Smart Technologies Chalks Up a $660 Million IPO
Back in the 1860s, US schools started to receive an innovative new product: blackboards. But in the digital age, blackboards things appear to be relics of a bygone age -- and yet another reason for the problems in the educational system.
So change is afoot. Just look at Smart Technologies (SMT), which develops interactive, electronic whiteboards. The firm's growth has been rapid and Smart Technologies is now going public.
Today Smart sold 38.83 million shares at $17, raising $660 million. (The target price range was $16-$18). This makes it the largest U.S. IPO for the year.
So far in today's trading, shares of Smart are up about 1%.
A Smart Deal?
Smart's origins go back to 1987. Interestingly enough, the co-founders -- David Martin and Nancy Knowlton -- are married. Martin is the inventor of the smartboard technology and Knowlton has a background in public accounting.
As of now, Smart is the leader in its space. Since 1991, the company has shipped over 1.6 million units.
So what does their gadget do? Basically, with little training, a teacher can easily write on a whiteboard just by swiping a finger. There are also applications that help build presentations, such as with maps and math tools. Oh, and of course, you can save lessons and written notes, and even share them via email.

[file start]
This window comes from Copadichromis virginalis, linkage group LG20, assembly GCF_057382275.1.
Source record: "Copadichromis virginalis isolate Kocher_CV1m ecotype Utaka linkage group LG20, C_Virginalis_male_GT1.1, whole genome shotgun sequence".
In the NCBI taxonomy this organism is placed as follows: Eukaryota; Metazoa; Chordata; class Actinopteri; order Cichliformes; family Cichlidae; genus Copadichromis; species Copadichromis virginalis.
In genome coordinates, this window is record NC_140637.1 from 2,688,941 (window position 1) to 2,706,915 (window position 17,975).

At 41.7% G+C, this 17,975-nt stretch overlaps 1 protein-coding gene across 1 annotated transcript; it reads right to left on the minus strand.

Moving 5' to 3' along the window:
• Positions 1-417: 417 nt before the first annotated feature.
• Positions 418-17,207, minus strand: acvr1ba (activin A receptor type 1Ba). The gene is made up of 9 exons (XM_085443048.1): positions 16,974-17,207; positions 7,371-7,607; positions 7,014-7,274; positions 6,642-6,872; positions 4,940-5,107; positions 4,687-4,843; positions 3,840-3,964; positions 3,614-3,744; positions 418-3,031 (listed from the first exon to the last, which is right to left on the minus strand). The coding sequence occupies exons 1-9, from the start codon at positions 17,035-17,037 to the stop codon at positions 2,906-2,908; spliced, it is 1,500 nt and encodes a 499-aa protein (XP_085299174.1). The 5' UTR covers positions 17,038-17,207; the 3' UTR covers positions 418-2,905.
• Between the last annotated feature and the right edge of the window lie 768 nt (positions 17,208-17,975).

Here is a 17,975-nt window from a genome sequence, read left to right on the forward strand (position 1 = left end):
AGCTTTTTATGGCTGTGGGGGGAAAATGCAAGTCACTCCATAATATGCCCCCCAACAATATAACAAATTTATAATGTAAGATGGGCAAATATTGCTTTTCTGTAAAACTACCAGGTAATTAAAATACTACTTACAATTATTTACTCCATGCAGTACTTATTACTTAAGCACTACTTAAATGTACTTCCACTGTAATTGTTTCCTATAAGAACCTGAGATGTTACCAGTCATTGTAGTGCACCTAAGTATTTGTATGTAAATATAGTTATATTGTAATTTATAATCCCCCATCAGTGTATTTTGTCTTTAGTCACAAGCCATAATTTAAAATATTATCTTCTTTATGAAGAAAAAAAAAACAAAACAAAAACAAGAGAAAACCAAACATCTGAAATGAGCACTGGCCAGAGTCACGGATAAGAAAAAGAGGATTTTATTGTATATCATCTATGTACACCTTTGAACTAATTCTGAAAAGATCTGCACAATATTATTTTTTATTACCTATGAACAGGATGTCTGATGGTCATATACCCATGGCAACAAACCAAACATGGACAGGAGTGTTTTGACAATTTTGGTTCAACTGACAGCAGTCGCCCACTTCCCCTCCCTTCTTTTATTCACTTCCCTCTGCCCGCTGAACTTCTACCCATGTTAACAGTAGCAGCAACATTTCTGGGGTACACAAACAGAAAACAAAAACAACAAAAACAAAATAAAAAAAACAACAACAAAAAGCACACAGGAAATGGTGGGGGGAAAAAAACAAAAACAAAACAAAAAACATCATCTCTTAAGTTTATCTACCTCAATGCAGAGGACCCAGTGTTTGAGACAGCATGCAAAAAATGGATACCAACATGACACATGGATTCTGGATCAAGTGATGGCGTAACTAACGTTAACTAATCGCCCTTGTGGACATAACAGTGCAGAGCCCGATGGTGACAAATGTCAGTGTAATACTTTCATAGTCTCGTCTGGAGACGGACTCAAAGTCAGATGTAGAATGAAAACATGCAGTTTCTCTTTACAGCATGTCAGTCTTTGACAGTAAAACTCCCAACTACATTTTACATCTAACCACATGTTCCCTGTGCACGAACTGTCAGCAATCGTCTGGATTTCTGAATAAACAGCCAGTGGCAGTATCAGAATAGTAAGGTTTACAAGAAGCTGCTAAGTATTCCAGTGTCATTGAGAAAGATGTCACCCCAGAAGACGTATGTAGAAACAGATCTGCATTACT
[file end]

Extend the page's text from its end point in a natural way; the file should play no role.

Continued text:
Smart has also developed a variety of add-on products. Examples include handheld devices for students interaction and a podium and document camera. These are a nice source of additional revenue.
Indeed, since 1992, Smart has only seen revenue growth. From fiscal 2008 to 2010, Smart's top-line has climbed from $378.6 million to $648 million. Profit for the past year came to $142 million.
About 85% of Smart's revenues come from the education market. However, the company has business whiteboards that allow for remote collaboration. And those are getting some traction, as customers include biggies like Cisco (CSCO), Ernst & Young, General Electric (GE) and Microsoft (MSFT).
To bolster its position in the business segment, Smart recently made some senior management changes. The company is also working on developing better interfaces and expanding its distribution network.
Despite all this, the main driver for Smart will be the educational market. And so far, that opportunity is still in early stages, with strong growth likely to continue. After all, a report from Futuresource Consulting estimates only 7% of the estimated 41 million teaching spaces across the globe have interactive whiteboards.